New York: Five Sri Lankan men left hometowns reeling from the remnants of a ruthless civil war and embarked on a months-long human-smuggling journey that spanned seven countries.
They each paid $55,000 for a ride by air and sea to a fresh chance in the Americas. They were captured within hours of their arrival in South Florida and served as witnesses for the FBI in the investigation of their smugglers, cooperation that the men were led to believe would work in their favour as their cases made their way through immigration courts.
Three years later, they are still waiting for their cases to be resolved.
Studies show the average detention in federal immigration cases is one month; the five asylum seekers, despite having no criminal records, have been in immigration jails since late 2010.
Experts in immigration law say the cases highlight the subjective nature of immigration enforcement, where a detained refugee's chance at freedom can depend largely on whose docket the claim lands, a phenomenon known as "refugee roulette." And they raise broader questions about how the government treats undocumented immigrants who cooperate in trafficking investigations.
A lawyer for the men, all of Tamil origin, said their deportations were imminent. Last week, lawyers from the American Civil Liberties Union challenged the detentions in federal court.
"Jail life is a horrible life," said one of the men, a 35-year-old fisherman who, like the other detainees interviewed for this article, spoke on the condition of anonymity because of his country's record of arresting and torturing deportees of Tamil origin. "If I stay here any longer, I will go crazy and, when I go back, I will be a mad person."
The fisherman said that in Sri Lanka he was being extorted for money, received telephone death threats and was forced to quit his job with an opposition party. After contacting a wealthy smuggler known as Mohan, he left his wife and toddler and fled on a five-leg flight: Sri Lanka to Dubai to Moscow to Cuba to Haiti.
In Haiti, he met Mohan, and the other Tamil immigrants who would become his companions in a years-long court battle. They left Haiti for the Bahamas, then embarked for Florida on Dec. 5, 2010.
They were brought to a safe house, another Sri Lankan in the group, whose first initial is R., said in an interview at the Krome Service Processing Center, an immigration jail in Miami at the edge of the Everglades. He said they were given a warm meal, a hot bath, and an extortion demand for an additional $6,000 from each of them.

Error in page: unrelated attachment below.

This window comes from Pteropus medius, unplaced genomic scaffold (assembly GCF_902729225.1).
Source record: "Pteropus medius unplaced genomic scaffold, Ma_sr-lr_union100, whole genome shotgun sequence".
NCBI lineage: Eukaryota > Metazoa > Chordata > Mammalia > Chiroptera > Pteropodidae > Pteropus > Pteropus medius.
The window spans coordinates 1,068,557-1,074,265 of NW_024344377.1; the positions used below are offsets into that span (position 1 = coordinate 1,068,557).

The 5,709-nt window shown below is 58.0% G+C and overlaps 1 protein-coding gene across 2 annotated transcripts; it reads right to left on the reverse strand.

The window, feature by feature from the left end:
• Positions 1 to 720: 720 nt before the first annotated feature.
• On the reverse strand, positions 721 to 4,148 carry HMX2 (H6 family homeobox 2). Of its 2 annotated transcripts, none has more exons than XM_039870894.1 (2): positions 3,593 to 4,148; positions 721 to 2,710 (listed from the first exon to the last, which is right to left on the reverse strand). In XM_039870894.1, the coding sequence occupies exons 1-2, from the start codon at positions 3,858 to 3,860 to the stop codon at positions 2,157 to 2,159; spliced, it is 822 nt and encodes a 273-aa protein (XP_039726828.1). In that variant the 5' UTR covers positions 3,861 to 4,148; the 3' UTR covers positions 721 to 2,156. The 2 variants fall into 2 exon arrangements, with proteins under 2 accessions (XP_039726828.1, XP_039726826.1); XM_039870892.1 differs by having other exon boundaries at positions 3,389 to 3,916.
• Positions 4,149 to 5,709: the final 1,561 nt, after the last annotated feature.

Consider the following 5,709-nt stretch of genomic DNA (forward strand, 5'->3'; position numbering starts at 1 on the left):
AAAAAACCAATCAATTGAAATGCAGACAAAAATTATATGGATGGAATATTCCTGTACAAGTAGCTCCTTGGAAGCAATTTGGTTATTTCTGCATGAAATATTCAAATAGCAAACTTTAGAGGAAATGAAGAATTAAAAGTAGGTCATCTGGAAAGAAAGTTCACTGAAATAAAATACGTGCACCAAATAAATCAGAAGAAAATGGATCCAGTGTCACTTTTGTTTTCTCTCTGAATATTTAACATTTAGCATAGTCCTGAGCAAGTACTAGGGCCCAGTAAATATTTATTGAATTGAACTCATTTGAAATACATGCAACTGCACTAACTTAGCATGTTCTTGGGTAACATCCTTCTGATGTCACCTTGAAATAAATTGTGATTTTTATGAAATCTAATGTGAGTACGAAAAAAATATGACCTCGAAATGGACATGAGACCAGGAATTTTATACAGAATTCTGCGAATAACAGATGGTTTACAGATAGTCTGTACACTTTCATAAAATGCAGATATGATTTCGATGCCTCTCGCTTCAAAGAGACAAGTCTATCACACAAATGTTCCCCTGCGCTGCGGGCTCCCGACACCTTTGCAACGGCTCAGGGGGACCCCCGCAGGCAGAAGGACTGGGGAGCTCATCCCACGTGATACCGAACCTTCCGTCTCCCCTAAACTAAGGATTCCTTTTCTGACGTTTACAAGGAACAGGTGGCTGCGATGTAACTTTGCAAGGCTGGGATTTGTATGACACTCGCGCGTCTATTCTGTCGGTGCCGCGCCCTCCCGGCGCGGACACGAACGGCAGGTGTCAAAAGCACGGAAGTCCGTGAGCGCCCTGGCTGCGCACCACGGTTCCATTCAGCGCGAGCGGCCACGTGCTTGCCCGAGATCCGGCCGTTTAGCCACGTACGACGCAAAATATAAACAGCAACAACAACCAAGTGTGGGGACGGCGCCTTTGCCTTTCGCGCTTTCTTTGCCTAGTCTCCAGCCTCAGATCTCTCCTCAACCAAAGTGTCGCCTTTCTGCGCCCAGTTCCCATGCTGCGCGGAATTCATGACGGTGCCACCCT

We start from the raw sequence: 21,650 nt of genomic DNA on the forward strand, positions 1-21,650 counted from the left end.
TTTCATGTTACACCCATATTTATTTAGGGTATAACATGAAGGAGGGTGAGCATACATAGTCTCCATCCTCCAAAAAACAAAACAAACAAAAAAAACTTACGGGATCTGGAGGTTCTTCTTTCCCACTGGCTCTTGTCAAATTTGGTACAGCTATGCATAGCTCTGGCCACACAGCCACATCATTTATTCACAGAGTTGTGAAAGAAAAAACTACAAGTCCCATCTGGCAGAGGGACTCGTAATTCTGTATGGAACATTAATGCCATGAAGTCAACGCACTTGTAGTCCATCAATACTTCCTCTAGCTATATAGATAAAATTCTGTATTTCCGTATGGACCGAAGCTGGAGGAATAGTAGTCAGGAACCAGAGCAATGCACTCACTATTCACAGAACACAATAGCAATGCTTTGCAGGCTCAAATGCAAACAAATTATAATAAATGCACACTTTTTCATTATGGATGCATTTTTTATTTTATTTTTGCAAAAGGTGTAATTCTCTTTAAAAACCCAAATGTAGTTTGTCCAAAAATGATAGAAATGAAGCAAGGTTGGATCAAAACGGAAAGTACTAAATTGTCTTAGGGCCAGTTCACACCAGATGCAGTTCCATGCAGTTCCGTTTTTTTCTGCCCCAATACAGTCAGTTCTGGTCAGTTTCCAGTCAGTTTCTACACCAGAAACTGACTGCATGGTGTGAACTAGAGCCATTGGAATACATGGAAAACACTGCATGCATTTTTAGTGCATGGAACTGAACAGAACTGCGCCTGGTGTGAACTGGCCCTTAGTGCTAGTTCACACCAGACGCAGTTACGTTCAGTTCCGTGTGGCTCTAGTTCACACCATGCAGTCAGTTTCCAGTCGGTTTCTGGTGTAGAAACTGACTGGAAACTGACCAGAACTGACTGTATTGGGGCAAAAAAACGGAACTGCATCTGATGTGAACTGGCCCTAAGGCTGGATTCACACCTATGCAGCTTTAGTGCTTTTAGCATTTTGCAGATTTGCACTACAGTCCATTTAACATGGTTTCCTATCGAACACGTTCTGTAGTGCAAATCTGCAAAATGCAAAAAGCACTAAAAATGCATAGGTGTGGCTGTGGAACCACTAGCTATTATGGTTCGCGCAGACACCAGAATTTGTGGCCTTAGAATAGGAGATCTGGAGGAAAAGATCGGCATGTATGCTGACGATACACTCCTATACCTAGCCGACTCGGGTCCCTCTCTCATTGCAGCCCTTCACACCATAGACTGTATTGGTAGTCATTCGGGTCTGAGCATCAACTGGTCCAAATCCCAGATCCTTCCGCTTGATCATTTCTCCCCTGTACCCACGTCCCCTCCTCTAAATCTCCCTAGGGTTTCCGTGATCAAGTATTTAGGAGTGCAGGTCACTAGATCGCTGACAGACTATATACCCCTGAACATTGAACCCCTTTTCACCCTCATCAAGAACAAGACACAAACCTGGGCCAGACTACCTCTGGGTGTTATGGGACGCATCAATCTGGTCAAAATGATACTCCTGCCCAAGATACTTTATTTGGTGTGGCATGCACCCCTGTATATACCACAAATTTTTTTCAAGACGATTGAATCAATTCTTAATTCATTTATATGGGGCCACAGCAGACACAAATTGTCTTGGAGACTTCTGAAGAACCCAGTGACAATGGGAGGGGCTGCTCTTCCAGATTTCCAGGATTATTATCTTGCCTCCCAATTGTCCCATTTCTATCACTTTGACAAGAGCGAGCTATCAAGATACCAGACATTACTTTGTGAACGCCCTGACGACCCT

A few hours later, the FBI woke the men from their slumber.
A member of the South Florida Joint Terrorism Task Force, who believed Mohan was responsible for smuggling about 1,700 people, had been recording Mohan's telephone calls, according to a criminal complaint filed by Anthony Montgomery, a special agent for the FBI.
Montgomery needed witnesses, and three of the men said he came to their jail several times to try to persuade them to identify the smuggler and testify against him.
"He used to come to the jail every day. We all said, 'No, no, no,'" the fisherman said in a telephone interview from the Baker County jail in northern Florida, where he is being held. "Then he gave me a promise that he would take us out of jail and bring my family."
The fisherman said he gave the agent his relatives' names, expecting that they would be able to join him in Florida.
Four of the men agreed to identify the smuggler from an array of photographs, and the fisherman gave a deposition. The migrants were brought to federal court in shackles and held in the same holding pen as the man they had just implicated.
"He started to shout at us: 'You people showed us to the FBI! When I come out you will see what I can do! You people are idiots!'" the fisherman said, adding that his family in Sri Lanka received calls from Mohan demanding $10,000 in smuggling debt.
Mohan, a Canadian resident whose real name is Sri Kajamukam Chelliah, pleaded guilty to knowingly encouraging and inducing immigrants to enter the United States illegally, and was sentenced to five years in prison.
The Sri Lankan detainees never heard from the FBI again.
"He didn't say 'release,' but he said: 'You help, I help,'" said another detainee, a 25-year-old former taxi driver whose initial is B. and who is also being held at Krome. "I told them about my smuggler. I told them everything. I was scared."
But the detainees' lawyers said that, without a cooperation agreement on paper, the men received no help or lenience in return from immigration officials.
Michael Leverock, a spokesman for the FBI in Miami, said that four of the five men voluntarily gave interviews and admitted they were complicit in illegally entering the country.
"At no time were they promised any immigration benefits by the FBI," he said.